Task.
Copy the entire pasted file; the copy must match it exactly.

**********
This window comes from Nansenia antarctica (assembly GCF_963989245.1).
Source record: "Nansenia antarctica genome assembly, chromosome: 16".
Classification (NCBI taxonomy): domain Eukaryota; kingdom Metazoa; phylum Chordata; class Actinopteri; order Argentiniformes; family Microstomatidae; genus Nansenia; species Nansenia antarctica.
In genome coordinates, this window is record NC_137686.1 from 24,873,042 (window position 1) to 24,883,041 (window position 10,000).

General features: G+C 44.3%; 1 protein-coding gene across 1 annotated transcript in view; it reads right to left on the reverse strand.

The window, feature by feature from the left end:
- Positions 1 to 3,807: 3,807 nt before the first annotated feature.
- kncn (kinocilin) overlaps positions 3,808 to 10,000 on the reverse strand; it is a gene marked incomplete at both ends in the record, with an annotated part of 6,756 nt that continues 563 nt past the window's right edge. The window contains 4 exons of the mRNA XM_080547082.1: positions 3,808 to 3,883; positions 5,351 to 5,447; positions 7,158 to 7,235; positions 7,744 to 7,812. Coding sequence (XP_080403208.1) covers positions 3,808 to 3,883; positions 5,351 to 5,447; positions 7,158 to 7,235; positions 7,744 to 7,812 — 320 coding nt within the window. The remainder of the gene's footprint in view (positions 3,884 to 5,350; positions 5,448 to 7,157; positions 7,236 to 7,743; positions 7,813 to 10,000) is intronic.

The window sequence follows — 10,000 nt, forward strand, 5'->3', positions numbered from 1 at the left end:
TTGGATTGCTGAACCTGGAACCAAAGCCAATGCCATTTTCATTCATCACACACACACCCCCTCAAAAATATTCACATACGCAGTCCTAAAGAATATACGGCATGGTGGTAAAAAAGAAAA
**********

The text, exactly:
This window comes from Nansenia antarctica (assembly GCF_963989245.1).
Source record: "Nansenia antarctica genome assembly, chromosome: 16".
Classification (NCBI taxonomy): domain Eukaryota; kingdom Metazoa; phylum Chordata; class Actinopteri; order Argentiniformes; family Microstomatidae; genus Nansenia; species Nansenia antarctica.
In genome coordinates, this window is record NC_137686.1 from 24,873,042 (window position 1) to 24,883,041 (window position 10,000).

General features: G+C 44.3%; 1 protein-coding gene across 1 annotated transcript in view; it reads right to left on the reverse strand.

The window, feature by feature from the left end:
- Positions 1 to 3,807: 3,807 nt before the first annotated feature.
- kncn (kinocilin) overlaps positions 3,808 to 10,000 on the reverse strand; it is a gene marked incomplete at both ends in the record, with an annotated part of 6,756 nt that continues 563 nt past the window's right edge. The window contains 4 exons of the mRNA XM_080547082.1: positions 3,808 to 3,883; positions 5,351 to 5,447; positions 7,158 to 7,235; positions 7,744 to 7,812. Coding sequence (XP_080403208.1) covers positions 3,808 to 3,883; positions 5,351 to 5,447; positions 7,158 to 7,235; positions 7,744 to 7,812 — 320 coding nt within the window. The remainder of the gene's footprint in view (positions 3,884 to 5,350; positions 5,448 to 7,157; positions 7,236 to 7,743; positions 7,813 to 10,000) is intronic.

The window sequence follows — 10,000 nt, forward strand, 5'->3', positions numbered from 1 at the left end:
TTGGATTGCTGAACCTGGAACCAAAGCCAATGCCATTTTCATTCATCACACACACACCCCCTCAAAAATATTCACATACGCAGTCCTAAAGAATATACGGCATGGTGGTAAAAAAGAAAA